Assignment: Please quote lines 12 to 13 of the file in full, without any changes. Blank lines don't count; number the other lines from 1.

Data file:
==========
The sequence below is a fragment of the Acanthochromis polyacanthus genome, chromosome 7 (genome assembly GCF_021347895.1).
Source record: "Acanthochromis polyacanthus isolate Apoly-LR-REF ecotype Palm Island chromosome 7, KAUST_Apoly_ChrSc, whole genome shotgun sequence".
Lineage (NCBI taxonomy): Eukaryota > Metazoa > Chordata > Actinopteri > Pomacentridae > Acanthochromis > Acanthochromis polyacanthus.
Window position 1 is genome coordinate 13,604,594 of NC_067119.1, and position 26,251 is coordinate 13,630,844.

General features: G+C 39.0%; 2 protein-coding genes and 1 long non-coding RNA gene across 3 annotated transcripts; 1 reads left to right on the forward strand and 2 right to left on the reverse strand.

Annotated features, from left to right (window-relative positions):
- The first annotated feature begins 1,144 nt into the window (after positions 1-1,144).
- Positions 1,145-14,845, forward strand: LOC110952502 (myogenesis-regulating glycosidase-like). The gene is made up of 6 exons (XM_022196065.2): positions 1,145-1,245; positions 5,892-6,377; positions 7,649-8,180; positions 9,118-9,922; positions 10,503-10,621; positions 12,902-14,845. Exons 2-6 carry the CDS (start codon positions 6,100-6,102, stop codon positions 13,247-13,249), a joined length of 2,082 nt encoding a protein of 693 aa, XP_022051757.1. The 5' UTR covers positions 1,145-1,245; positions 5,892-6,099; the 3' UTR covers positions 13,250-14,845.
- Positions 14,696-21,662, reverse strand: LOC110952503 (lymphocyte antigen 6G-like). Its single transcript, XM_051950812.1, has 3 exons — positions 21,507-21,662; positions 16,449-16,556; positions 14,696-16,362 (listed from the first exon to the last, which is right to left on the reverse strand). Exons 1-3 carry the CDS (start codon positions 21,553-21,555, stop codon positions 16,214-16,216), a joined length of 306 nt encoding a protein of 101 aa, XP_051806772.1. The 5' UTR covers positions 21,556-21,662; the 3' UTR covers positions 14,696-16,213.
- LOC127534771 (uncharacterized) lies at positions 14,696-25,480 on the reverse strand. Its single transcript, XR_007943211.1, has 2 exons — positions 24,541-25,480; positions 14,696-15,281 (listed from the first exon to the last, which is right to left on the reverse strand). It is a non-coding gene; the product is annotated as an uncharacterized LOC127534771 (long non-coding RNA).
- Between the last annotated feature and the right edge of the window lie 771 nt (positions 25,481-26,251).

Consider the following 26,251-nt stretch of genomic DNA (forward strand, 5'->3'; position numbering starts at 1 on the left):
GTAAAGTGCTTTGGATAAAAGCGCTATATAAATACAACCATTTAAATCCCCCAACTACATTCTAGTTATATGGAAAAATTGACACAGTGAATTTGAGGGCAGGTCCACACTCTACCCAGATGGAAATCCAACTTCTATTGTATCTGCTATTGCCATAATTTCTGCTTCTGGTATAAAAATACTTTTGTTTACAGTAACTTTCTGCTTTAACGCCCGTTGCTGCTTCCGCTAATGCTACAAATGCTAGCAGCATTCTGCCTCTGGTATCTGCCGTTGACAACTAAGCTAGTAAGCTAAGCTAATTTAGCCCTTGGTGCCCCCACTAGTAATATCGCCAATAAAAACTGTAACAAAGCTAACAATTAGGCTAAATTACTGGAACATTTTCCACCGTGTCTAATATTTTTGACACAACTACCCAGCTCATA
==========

Consider the following 26,251-nt stretch of genomic DNA (forward strand, 5'->3'; position numbering starts at 1 on the left):
GTAAAGTGCTTTGGATAAAAGCGCTATATAAATACAACCATTTAAATCCCCCAACTACATTCTAGTTATATGGAAAAATTGACACAGTGAATTTGAGGGCAGGTCCACACTCTACCCAGATGGAAATCCAACTTCTATTGTATCTGCTATTGCCATAATTTCTGCTTCTGGTATAAAAATACTTTTGTTTACAGTAACTTTCTGCTTTAACGCCCGTTGCTGCTTCCGCTAATGCTACAAATGCTAGCAGCATTCTGCCTCTGGTATCTGCCGTTGACAACTAAGCTAGTAAGCTAAGCTAATTTAGCCCTTGGTGCCCCCACTAGTAATATCGCCAATAAAAACTGTAACAAAGCTAACAATTAGGCTAAATTACTGGAACATTTTCCACCGTGTCTAATATTTTTGACACAACTACCCAGCTCATA